Axillary lymphadenopathy caused by the high immunogenicity of messenger RNA (mRNA) COVID-19 vaccines presents radiologists with new diagnostic dilemmas in differentiating vaccine-related be-nign reactive lymphadenopathy from that due to malignant causes. Understanding axillary anatomy and lymphatic drainage is key to radiologic evaluation of the axilla. US plays a critical role in evaluation and classification of axillary lymph nodes on the basis of their cortical and hilar morphology, which allows prediction of meta-static disease. Guidelines for evaluation and management of axillary lymphadenopathy continue to evolve as radiologists gain more experience with axillary lymphadenopathy related to COVID-19 vaccines. General guidelines recommend documenting vaccination dates and laterality and administering all vaccine doses contralateral to the site of primary malignancy whenever applicable. Guidelines also recommend against postponing imaging for urgent clinical indications or for treatment planning in patients with newly diagnosed breast cancer. Although conservative management approaches to axillary lymphadenopathy initially recommended universal short-interval imaging follow-up, updates to those approaches as well as risk-stratified approaches recommend interpreting lymphade-nopathy in the context of both vaccination timing and the patient’s overall risk of metastatic disease. Patients with active breast cancer in the pretreatment or peritreatment phase should be evaluated with standard imaging protocols regardless of vaccination status. Tissue sampling and multidisciplinary discussion remain useful in management of complex cases, including increasing lymphadenopathy at follow-up imaging, MRI evaluation of extent of disease, response to neoadjuvant treatment, and potentially confounding cases.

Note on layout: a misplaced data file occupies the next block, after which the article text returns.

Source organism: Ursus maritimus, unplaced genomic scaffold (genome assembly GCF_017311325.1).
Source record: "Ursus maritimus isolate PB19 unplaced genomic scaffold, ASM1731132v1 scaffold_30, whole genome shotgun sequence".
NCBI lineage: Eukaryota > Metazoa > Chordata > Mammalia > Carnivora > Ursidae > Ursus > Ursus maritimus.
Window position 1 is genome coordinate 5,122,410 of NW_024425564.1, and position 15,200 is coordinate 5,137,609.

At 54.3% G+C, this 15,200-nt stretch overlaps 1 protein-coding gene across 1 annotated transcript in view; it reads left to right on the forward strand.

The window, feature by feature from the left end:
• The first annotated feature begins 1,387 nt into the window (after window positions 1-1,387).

ASJC Scopus subject areas
- Radiology Nuclear Medicine and imaging